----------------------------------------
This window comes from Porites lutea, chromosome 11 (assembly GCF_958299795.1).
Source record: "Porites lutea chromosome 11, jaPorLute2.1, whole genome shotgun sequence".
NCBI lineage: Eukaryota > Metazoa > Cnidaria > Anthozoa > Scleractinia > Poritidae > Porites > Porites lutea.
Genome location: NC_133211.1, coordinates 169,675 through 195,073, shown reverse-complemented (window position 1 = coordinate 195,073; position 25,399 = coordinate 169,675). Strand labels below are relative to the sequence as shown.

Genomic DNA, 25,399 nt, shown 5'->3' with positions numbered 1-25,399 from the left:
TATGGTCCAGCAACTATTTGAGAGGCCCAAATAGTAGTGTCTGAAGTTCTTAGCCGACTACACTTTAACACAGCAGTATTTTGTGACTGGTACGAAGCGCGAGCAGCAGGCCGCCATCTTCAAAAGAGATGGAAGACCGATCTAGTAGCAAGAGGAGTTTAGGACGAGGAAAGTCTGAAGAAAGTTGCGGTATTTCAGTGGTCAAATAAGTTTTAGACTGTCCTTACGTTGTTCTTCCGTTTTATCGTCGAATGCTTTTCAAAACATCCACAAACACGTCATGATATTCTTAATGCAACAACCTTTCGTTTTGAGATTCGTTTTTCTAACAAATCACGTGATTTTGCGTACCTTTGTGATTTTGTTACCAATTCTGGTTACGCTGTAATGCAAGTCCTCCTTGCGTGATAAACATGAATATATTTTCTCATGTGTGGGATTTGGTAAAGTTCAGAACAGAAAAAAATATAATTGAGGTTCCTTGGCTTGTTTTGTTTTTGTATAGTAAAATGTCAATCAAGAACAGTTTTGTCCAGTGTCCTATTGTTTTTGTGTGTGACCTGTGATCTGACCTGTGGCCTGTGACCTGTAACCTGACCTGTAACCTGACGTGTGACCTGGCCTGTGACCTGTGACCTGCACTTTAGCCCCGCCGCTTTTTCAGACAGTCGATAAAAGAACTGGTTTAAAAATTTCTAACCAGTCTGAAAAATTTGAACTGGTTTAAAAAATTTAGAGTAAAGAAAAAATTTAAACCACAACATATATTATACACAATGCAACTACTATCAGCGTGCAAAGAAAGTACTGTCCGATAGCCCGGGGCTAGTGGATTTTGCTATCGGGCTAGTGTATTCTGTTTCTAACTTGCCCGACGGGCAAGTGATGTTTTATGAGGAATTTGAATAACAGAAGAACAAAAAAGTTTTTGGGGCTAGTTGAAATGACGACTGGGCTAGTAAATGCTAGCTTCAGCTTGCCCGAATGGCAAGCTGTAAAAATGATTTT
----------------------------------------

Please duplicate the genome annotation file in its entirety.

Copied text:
This window comes from Porites lutea, chromosome 11 (assembly GCF_958299795.1).
Source record: "Porites lutea chromosome 11, jaPorLute2.1, whole genome shotgun sequence".
NCBI lineage: Eukaryota > Metazoa > Cnidaria > Anthozoa > Scleractinia > Poritidae > Porites > Porites lutea.
Genome location: NC_133211.1, coordinates 169,675 through 195,073, shown reverse-complemented (window position 1 = coordinate 195,073; position 25,399 = coordinate 169,675). Strand labels below are relative to the sequence as shown.

Genomic DNA, 25,399 nt, shown 5'->3' with positions numbered 1-25,399 from the left:
TATGGTCCAGCAACTATTTGAGAGGCCCAAATAGTAGTGTCTGAAGTTCTTAGCCGACTACACTTTAACACAGCAGTATTTTGTGACTGGTACGAAGCGCGAGCAGCAGGCCGCCATCTTCAAAAGAGATGGAAGACCGATCTAGTAGCAAGAGGAGTTTAGGACGAGGAAAGTCTGAAGAAAGTTGCGGTATTTCAGTGGTCAAATAAGTTTTAGACTGTCCTTACGTTGTTCTTCCGTTTTATCGTCGAATGCTTTTCAAAACATCCACAAACACGTCATGATATTCTTAATGCAACAACCTTTCGTTTTGAGATTCGTTTTTCTAACAAATCACGTGATTTTGCGTACCTTTGTGATTTTGTTACCAATTCTGGTTACGCTGTAATGCAAGTCCTCCTTGCGTGATAAACATGAATATATTTTCTCATGTGTGGGATTTGGTAAAGTTCAGAACAGAAAAAAATATAATTGAGGTTCCTTGGCTTGTTTTGTTTTTGTATAGTAAAATGTCAATCAAGAACAGTTTTGTCCAGTGTCCTATTGTTTTTGTGTGTGACCTGTGATCTGACCTGTGGCCTGTGACCTGTAACCTGACCTGTAACCTGACGTGTGACCTGGCCTGTGACCTGTGACCTGCACTTTAGCCCCGCCGCTTTTTCAGACAGTCGATAAAAGAACTGGTTTAAAAATTTCTAACCAGTCTGAAAAATTTGAACTGGTTTAAAAAATTTAGAGTAAAGAAAAAATTTAAACCACAACATATATTATACACAATGCAACTACTATCAGCGTGCAAAGAAAGTACTGTCCGATAGCCCGGGGCTAGTGGATTTTGCTATCGGGCTAGTGTATTCTGTTTCTAACTTGCCCGACGGGCAAGTGATGTTTTATGAGGAATTTGAATAACAGAAGAACAAAAAAGTTTTTGGGGCTAGTTGAAATGACGACTGGGCTAGTAAATGCTAGCTTCAGCTTGCCCGAATGGCAAGCTGTAAAAATGATTTT